147 Congress members urge withdrawal of GIPSA Rule
More than one-third of the members of the House of Representatives have called on Secretary of Agriculture Tom Vilsack to go back to the drawing board with a rule on the marketing of livestock and poultry proposed by the US Department of Agriculture's Grain Inspection, Packers and Stockyards Administration (GIPSA).
"Withdrawing the June 22, 2010, proposed rule and re-proposing a revised rule once the Department completes its economic analysis would allow stakeholders the opportunity they deserve to comment on what we hope will be substantial changes to the proposed rule more consistent with the intent of Congress outlined in the 2008 Farm Bill," said a letter signed by 147 members.
"I am grateful for the action taken by so many members of Congress in urging the Secretary of Agriculture to withdraw and re-propose the GIPSA rule," said Mike Brown, president of the National Chicken Council. "This would allow dialogue to resume between affected industries and the USDA, a dialogue that was cut off by the end of the comment period in November. The GIPSA rule clearly needs more careful review in light of its impact on economic growth, jobs, and the Administration's stated goal of doubling exports."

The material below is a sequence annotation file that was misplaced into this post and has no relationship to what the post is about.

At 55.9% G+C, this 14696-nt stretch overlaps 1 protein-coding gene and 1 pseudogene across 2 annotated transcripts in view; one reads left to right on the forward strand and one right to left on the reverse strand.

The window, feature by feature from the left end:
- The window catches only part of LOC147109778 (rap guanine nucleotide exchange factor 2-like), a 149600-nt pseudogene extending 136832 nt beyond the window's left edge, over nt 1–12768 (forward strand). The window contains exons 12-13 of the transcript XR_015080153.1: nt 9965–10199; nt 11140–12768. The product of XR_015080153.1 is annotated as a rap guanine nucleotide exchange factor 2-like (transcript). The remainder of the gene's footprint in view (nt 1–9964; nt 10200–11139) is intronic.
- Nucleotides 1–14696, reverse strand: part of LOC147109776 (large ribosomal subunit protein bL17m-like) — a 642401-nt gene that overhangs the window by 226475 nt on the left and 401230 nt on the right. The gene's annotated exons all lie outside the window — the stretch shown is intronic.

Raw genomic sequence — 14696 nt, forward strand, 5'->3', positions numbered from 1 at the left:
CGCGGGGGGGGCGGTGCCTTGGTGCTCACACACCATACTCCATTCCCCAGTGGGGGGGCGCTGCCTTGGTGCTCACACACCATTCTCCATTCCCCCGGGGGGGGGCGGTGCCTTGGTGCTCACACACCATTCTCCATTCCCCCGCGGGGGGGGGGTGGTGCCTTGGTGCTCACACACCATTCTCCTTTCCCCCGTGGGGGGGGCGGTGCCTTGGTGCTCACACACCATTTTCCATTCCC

The rule proposed by GIPSA would make profound changes in the relationship between ranchers and farmers who produce cattle, swine, chickens, and turkey and the companies that bring meat and poultry products to market. GIPSA wrote the proposed rule in response to four specific mandates in the last Farm Bill after debate in which several other proposed mandates were rejected.
"Congress provided a narrow set of issues for the Department to address," the letter said. "It is troubling that the Department appears to be using the rule-making process to accomplish objectives specifically rejected by Congress, and we are confident any such rule will not be looked upon favorably by Congress."
USDA published the proposed rule last year with only a cursory economic analysis, and Vilsack has agreed to conduct a more detailed analysis before a final rule is published.
Source: National Chicken Council
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